Becoming a mom after sarcoma treatment has been my greatest gift

When my husband and I got married in July 2014, we were looking forward to our honeymoon to celebrate the beginning of our lives together. On the trip, I started feeling pain in my right hip. By the time we returned home to Nashville, the pain was so intense that I couldn’t put weight on my right leg. My local physician diagnosed me with an aneurysmal bone cyst, a benign bone lesion that can cause pain, swelling and fractures. One month later, I had surgery to remove the cyst and surrounding bone, which was replaced with a bone graft. Although I couldn’t walk for 12 weeks, I slowly recovered and began to feel better. However, nine months after surgery, I started having pain again. Scans indicated that the bone graft had failed, so I had a total hip replacement in October 2015. Once again, I recovered well, but nine months later, I noticed a knot in the bone next to the replaced hip. I tried everything — acupuncture, cryotherapy and physical therapy — but nothing relieved the pain and diminished the knot. I had a biopsy and the results were inconclusive. My doctor referred me to MD Anderson to get some answers. My sarcoma diagnosis and treatment In September 2016, I met with Dr. Valerae O. Lewis. After evaluating my scans, she was concerned that the knot in my bone was a sarcoma that could render my leg useless. Because of the location of the tumor and the extent of my previous surgeries, Dr. Lewis recommended an external hemipelvectomy, a complex procedure that includes removing part of the patient’s...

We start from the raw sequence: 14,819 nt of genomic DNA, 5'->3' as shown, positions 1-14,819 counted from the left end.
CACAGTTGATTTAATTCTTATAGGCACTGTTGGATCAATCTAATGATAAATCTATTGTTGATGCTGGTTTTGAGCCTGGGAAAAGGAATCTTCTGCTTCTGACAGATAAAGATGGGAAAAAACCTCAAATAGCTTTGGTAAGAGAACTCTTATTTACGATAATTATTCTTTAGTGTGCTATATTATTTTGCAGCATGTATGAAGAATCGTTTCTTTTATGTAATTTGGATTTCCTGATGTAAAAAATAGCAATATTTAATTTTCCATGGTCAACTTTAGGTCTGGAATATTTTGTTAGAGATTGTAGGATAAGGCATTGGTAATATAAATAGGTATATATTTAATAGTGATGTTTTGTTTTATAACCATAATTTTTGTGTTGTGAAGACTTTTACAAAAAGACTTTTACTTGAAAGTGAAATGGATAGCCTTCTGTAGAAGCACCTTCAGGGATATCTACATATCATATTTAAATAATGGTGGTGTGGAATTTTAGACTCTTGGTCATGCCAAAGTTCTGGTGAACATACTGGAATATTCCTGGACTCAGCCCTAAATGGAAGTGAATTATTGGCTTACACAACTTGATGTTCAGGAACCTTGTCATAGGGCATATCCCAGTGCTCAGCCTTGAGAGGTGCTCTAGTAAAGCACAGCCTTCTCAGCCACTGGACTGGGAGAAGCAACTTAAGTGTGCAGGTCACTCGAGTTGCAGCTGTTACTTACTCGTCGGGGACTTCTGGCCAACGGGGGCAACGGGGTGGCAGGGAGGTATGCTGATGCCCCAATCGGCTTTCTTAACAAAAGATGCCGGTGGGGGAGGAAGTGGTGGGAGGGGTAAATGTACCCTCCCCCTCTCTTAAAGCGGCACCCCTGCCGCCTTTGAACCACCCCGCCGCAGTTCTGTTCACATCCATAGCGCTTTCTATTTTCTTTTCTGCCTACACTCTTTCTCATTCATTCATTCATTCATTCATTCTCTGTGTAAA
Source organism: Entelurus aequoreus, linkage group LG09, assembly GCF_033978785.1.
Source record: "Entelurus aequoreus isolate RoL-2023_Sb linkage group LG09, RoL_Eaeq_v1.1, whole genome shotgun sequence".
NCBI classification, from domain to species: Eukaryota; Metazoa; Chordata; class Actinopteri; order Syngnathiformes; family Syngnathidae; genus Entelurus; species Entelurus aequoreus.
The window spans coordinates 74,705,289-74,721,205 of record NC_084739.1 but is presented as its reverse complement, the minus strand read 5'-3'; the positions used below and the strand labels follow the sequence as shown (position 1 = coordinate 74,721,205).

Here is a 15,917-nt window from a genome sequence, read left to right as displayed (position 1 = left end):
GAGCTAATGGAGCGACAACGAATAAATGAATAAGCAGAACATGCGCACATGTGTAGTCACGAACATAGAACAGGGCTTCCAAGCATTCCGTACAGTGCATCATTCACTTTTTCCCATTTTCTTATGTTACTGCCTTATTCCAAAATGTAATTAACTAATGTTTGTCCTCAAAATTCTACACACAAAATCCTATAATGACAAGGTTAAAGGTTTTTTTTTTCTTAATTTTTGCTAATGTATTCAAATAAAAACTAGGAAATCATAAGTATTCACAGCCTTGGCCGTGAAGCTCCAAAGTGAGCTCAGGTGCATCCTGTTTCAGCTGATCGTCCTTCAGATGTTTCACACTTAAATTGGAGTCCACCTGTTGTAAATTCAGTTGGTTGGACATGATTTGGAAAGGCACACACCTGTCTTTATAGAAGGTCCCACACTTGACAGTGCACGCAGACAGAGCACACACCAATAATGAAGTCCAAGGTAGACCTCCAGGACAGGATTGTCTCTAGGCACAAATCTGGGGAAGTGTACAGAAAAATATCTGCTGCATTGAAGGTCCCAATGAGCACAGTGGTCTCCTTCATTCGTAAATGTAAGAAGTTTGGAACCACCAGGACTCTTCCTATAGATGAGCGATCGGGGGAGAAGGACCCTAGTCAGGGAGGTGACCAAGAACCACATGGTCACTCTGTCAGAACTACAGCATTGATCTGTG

It takes a team to get through primary peritoneal cancer

Ever since Kathy Brown was diagnosed with primary peritoneal cancer in 2018, her husband Andy has been at her side. He drives her to appointments, helps with housework, cares for their 14-year-old son and helps keep Kathy’s spirits lifted. “He’s been phenomenal,” Kathy says. “You never know how strong your marriage is until one of you has cancer. He has taken on everything and has never complained.”  Kathy often refers to Andy as her cancer coach. It’s a role he’s pretty comfortable with. After all, he’s a high school girls’ soccer coach and math teacher. But Andy isn’t the only one who’s been there for Kathy. His soccer team has, too. The players wear teal hair ribbons on the soccer field to show their support for Kathy, and one player even organized a fundraiser to help the Browns pay out-of-pocket costs not covered by their health insurance. “They’ve been so helpful and so caring,” Kathy says. “They’ll text me or email me or send me a message, ‘Hey, Miss Kathy. How are you doing today? Just thinking about you.’ Little things like that that make you feel better. They just show that they care in so many different ways.” Choosing MD Anderson to take on peritoneal cancer In 2016, Kathy tripped and fell over a branch hidden under some leaves while taking photographs. The resulting pain led her to her primary care doctor, and eventually, a neurosurgeon. When months of pain management efforts didn’t work, she underwent surgery in 2017. Her back finally felt better, but she still had pain near her hip. After more scans, her doctor discovered...

Making the most of life after a total pelvic exenteration